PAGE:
“But I do not know,” said Peter Walsh, “what I feel.”
Poor Peter, thought Sally. Why did not Clarissa come and talk to them? That was what he was longing for. She knew it. All the time he was thinking only of Clarissa, and was fidgeting with his knife.
He had not found life simple, Peter said. His relations with Clarissa had not been simple. It had spoilt his life, he said. (They had been so intimate—he and Sally Seton, it was absurd not to say it.) One could not be in love twice, he said. And what could she say? Still, it is better to have loved (but he would think her sentimental—he used to be so sharp). He must come and stay with them in Manchester. That is all very true, he said. All very true. He would love to come and stay with them, directly he had done what he had to do in London.
And Clarissa had cared for him more than she had ever cared for Richard. Sally was positive of that.
“No, no, no!” said Peter (Sally should not have said that—she went too far). That good fellow—there he was at the end of the room, holding forth, the same as ever, dear old Richard. Who was he talking to? Sally asked, that very distinguished-looking man? Living in the wilds as she did, she had an insatiable curiosity to know who people were. But Peter did not know. He did not like his looks, he said, probably a Cabinet Minister. Of them all, Richard seemed to him the best, he said—the most disinterested.
“But what has he done?” Sally asked. Public work, she supposed. And were they happy together? Sally asked (she herself was extremely happy); for, she admitted, she knew nothing about them, only jumped to conclusions, as one does, for what can one know even of the people one lives with every day? she asked. Are we not all prisoners? She had read a wonderful play about a man who scratched on the wall of his cell, and she had felt that was true of life—one scratched on the wall. Despairing of human relationships (people were so difficult), she often went into her garden and got from her flowers a peace which men and women never gave her. But no; he did not like cabbages; he preferred human beings, Peter said. Indeed, the young are beautiful, Sally said, watching Elizabeth cross the room. How unlike Clarissa at her age! Could he make anything of her? She would not open her lips. Not much, not yet, Peter admitted. She was like a lily, Sally said, a lily by the side of a pool. But Peter did not agree that we know nothing. We know everything, he said; at least he did.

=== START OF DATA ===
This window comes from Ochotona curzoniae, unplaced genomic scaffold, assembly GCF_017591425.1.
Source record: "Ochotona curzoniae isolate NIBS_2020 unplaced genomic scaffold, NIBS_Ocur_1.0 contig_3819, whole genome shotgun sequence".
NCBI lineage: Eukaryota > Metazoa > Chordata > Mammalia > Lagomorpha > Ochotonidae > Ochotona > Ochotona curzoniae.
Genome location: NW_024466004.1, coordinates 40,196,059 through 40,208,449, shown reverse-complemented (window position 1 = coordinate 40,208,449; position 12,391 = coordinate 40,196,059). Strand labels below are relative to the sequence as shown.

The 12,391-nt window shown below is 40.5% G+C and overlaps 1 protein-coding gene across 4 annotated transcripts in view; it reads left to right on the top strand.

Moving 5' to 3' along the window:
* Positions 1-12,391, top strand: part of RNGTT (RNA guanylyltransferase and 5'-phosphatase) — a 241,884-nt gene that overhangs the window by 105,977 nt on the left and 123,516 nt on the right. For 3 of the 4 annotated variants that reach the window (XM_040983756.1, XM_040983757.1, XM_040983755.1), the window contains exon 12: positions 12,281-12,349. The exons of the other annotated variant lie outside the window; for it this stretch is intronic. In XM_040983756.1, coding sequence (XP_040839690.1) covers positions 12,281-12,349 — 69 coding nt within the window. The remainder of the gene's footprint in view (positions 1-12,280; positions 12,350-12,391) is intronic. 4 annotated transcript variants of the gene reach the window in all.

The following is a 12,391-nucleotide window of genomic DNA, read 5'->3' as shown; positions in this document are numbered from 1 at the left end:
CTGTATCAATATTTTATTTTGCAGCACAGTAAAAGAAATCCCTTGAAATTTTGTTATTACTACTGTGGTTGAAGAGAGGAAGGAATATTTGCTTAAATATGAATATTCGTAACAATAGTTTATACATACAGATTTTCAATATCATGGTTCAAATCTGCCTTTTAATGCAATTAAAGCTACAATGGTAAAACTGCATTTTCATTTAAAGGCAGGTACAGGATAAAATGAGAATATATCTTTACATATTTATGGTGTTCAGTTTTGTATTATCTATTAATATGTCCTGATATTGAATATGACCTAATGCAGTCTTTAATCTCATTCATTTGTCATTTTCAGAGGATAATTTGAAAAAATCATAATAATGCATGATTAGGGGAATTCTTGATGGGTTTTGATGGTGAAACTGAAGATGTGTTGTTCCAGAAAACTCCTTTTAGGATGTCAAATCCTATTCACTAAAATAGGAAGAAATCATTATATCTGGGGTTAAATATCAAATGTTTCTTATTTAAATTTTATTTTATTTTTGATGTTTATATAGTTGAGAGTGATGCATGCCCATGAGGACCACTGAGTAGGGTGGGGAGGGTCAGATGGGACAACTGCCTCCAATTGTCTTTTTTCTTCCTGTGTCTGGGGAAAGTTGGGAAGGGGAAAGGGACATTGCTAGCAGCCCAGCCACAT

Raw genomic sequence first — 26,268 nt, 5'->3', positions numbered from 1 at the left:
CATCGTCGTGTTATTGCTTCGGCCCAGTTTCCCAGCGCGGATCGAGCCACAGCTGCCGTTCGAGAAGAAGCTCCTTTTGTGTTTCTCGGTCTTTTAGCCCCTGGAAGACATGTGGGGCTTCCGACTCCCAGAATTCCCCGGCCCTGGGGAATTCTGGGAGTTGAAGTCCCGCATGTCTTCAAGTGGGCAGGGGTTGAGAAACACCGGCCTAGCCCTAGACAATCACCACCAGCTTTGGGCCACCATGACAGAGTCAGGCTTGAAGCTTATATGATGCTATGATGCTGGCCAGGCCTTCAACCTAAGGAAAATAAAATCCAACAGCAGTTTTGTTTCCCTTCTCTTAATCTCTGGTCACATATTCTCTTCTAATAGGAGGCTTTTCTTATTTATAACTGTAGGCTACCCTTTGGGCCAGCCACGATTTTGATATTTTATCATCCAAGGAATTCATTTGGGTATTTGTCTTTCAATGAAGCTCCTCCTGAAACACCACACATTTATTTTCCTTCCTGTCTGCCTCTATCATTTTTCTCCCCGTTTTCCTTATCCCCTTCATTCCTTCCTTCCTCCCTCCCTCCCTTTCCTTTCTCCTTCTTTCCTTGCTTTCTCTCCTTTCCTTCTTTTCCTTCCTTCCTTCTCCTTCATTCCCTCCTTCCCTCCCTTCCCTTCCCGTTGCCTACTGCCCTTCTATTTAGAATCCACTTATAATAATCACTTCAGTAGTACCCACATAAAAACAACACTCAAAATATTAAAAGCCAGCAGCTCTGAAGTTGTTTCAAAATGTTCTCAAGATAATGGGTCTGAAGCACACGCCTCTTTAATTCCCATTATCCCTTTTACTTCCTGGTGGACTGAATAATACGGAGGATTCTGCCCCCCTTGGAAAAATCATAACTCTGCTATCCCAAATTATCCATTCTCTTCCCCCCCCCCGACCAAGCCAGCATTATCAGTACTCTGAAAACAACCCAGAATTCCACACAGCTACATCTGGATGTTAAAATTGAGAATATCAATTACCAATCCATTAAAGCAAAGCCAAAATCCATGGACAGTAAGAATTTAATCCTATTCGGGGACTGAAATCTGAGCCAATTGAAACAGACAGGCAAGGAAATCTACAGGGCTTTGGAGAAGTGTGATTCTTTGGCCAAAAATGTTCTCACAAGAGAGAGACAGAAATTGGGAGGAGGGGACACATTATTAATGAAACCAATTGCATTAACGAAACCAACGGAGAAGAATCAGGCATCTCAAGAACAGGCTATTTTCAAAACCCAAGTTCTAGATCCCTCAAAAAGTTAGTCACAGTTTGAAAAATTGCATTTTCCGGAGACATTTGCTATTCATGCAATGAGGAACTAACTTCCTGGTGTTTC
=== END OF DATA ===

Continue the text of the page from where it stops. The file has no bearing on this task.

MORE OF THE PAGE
But these two, Sally whispered, these two coming now (and really she must go, if Clarissa did not come soon), this distinguished-looking man and his rather common-looking wife who had been talking to Richard—what could one know about people like that?
“That they’re damnable humbugs,” said Peter, looking at them casually. He made Sally laugh.
But Sir William Bradshaw stopped at the door to look at a picture. He looked in the corner for the engraver’s name. His wife looked too. Sir William Bradshaw was so interested in art.
When one was young, said Peter, one was too much excited to know people. Now that one was old, fifty-two to be precise (Sally was fifty-five, in body, she said, but her heart was like a girl’s of twenty); now that one was mature then, said Peter, one could watch, one could understand, and one did not lose the power of feeling, he said. No, that is true, said Sally. She felt more deeply, more passionately, every year. It increased, he said, alas, perhaps, but one should be glad of it—it went on increasing in his experience. There was some one in India. He would like to tell Sally about her. He would like Sally to know her. She was married, he said. She had two small children. They must all come to Manchester, said Sally—he must promise before they left.
There’s Elizabeth, he said, she feels not half what we feel, not yet. But, said Sally, watching Elizabeth go to her father, one can see they are devoted to each other. She could feel it by the way Elizabeth went to her father.
For her father had been looking at her, as he stood talking to the Bradshaws, and he had thought to himself, Who is that lovely girl? And suddenly he realised that it was his Elizabeth, and he had not recognised her, she looked so lovely in her pink frock! Elizabeth had felt him looking at her as she talked to Willie Titcomb. So she went to him and they stood together, now that the party was almost over, looking at the people going, and the rooms getting emptier and emptier, with things scattered on the floor. Even Ellie Henderson was going, nearly last of all, though no one had spoken to her, but she had wanted to see everything, to tell Edith. And Richard and Elizabeth were rather glad it was over, but Richard was proud of his daughter. And he had not meant to tell her, but he could not help telling her. He had looked at her, he said, and he had wondered, Who is that lovely girl? and it was his daughter! That did make her happy. But her poor dog was howling.
“Richard has improved. You are right,” said Sally. “I shall go and talk to him. I shall say goodnight. What does the brain matter,” said Lady Rosseter, getting up, “compared with the heart?”
“I will come,” said Peter, but he sat on for a moment. What is this terror? what is this ecstasy? he thought to himself. What is it that fills me with extraordinary excitement.
It is Clarissa, he said.
For there she was.